Psychophysiology is the branch of physiology that is concerned with the relationship between mental (psyche) and physical (physiological) processes; it is the scientific study of the interaction between mind and body. The field of psychophysiology draws upon the work of physicians, psychologists, biochemists, neurologists, engineers, and other scientists.
A psychophysiological disorder is characterized by physical symptoms that are partly induced by emotional factors. Some of the more common emotional states responsible in forming illness include; anxiety, stress, and fear.
Common psychosomatic ailments include:
- migraine headaches,
- attention deficit hyperactivity disorder (ADHD),
- ulcerative colitis, and
- heart disease.
The field of psychophysiology is leading the way to an ongoing investigation into the intricacies of the mind/body relationship.
Applied psychophysiology focuses on the effects of emotional states on the central nervous system, by observing and recording data on such physiological processes as sleep rhythms, heart rate, gastrointestinal functioning, immune response, and brain function.
In an effort to quantify the effectiveness of different treatment techniques, the science of psychophysiology is being applied to many areas of alternative medicine, from psychotherapy and hypnosis to bodywork and meditation. Studies of the effects of emotional states on various physiological processes abound. For instance, it has been shown that there is a relation between loneliness and heart disease, as well as a connection between post-traumatic stress disorder, irritable bowel syndrome, and fibromyalgia.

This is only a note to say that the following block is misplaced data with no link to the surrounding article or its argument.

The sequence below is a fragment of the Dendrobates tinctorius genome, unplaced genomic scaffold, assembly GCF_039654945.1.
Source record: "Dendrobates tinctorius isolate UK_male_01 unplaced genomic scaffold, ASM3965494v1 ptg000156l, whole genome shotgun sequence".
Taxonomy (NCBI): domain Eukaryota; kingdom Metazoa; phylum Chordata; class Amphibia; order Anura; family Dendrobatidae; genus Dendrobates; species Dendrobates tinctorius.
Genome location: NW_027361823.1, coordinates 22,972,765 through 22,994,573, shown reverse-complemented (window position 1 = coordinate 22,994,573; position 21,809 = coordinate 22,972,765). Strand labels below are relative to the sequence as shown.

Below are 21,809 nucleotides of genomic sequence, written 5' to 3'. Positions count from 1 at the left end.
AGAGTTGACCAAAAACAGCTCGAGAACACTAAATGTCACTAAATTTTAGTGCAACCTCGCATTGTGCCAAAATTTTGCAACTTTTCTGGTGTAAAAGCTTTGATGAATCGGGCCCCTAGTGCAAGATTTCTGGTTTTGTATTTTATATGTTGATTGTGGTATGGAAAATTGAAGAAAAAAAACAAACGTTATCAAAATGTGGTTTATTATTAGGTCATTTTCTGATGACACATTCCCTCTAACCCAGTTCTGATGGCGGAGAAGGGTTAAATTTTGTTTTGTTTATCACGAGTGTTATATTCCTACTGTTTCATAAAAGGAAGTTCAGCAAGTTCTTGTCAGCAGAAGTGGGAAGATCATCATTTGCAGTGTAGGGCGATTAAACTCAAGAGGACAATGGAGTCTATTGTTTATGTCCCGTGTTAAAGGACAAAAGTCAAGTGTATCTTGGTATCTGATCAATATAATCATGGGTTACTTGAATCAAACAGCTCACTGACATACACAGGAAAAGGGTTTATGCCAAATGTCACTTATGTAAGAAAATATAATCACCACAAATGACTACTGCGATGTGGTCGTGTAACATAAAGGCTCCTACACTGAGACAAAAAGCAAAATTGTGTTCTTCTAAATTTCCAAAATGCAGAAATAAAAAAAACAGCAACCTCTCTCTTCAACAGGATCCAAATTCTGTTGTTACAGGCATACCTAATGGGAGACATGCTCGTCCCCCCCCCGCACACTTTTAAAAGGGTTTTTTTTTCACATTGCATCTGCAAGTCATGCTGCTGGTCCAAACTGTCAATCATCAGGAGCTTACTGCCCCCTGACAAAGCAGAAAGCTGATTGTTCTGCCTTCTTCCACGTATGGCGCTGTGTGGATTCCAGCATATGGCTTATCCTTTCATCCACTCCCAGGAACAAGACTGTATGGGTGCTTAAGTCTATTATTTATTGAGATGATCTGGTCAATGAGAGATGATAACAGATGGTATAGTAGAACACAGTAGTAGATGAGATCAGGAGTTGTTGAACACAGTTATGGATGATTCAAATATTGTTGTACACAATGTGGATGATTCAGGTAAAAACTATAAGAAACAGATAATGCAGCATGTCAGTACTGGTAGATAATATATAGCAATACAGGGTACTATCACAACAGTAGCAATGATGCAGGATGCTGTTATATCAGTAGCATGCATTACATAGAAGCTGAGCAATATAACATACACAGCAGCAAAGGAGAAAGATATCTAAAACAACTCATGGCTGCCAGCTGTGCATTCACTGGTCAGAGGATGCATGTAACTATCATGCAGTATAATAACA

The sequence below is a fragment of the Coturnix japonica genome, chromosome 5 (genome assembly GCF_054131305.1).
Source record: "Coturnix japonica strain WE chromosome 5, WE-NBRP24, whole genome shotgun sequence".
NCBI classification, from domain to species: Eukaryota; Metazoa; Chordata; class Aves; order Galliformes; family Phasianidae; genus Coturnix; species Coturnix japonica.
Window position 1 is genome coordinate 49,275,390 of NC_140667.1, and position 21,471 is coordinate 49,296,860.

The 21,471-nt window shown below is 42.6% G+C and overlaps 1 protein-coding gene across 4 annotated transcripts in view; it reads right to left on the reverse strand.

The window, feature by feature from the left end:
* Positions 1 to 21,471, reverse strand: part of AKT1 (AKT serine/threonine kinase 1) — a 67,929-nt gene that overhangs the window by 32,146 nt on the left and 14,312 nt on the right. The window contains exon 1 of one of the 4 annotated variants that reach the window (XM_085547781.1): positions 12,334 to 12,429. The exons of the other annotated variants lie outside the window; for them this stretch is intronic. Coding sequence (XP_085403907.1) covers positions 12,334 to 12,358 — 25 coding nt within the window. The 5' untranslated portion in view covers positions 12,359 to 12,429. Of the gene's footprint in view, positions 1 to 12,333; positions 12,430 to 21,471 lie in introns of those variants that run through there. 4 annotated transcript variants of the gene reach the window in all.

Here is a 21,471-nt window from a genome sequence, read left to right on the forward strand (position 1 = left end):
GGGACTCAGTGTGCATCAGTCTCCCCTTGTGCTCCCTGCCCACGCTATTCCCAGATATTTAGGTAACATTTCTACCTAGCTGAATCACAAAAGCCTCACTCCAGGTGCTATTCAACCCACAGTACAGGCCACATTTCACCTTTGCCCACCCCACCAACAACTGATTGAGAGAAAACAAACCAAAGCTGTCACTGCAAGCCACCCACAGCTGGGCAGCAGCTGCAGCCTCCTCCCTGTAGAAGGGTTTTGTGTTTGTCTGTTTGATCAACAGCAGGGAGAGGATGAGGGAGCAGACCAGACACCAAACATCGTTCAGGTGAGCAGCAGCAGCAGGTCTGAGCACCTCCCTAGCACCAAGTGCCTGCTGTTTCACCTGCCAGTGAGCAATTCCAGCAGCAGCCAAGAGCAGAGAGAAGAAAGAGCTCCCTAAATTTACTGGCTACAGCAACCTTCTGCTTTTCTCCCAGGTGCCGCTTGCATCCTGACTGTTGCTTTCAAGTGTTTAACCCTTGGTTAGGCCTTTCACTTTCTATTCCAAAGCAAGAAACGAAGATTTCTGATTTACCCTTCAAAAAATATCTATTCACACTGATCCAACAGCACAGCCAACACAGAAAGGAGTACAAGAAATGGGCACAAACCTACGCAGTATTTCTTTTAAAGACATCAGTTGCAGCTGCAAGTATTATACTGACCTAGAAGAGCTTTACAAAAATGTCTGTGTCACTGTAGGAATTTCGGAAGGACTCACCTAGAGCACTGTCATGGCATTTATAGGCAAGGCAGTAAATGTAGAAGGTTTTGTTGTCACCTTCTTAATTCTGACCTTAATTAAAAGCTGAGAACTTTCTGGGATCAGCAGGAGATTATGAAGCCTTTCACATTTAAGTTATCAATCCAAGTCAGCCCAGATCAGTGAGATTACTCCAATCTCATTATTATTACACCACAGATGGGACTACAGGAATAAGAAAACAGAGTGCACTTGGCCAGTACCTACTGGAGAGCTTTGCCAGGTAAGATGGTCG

There are several interpretations of what a healthy psychophysiology may look like. However, there are common characteristics that speak of mind/body health. Ultimately, such a holistic state exists when internal and mental awareness becomes strong enough to create a sense of embodiment, balance, and presence in an individual’s body. Disease may be present in such a state, yet with this underlying, holistic understanding there exists more fighting power by which to heal. Science is proving this fact. Therapies that integrate mind/body processes have been shown to aid the healing processes for numerous diseases.
When stresses, traumas, or debilitating emotional states are present, individuals may experience physiological unrest. For example, if an individual with a known allergy to bee stings receives such a sting, the natural reaction could be panic. As a result of this psychological response, blood pressure and heart rate increase, digestive functions decrease, and the person becomes dizzy.
If emotional stresses or traumas of this kind remain in the body/mind for extended periods of time, an imbalance in the healthy system may eventually manifest, as when individuals under chronic stress succumb to illness or disease. The field of psychophysiology is showing that the most effective treatments are those that address the emotional states of disease as well as the physical aspects.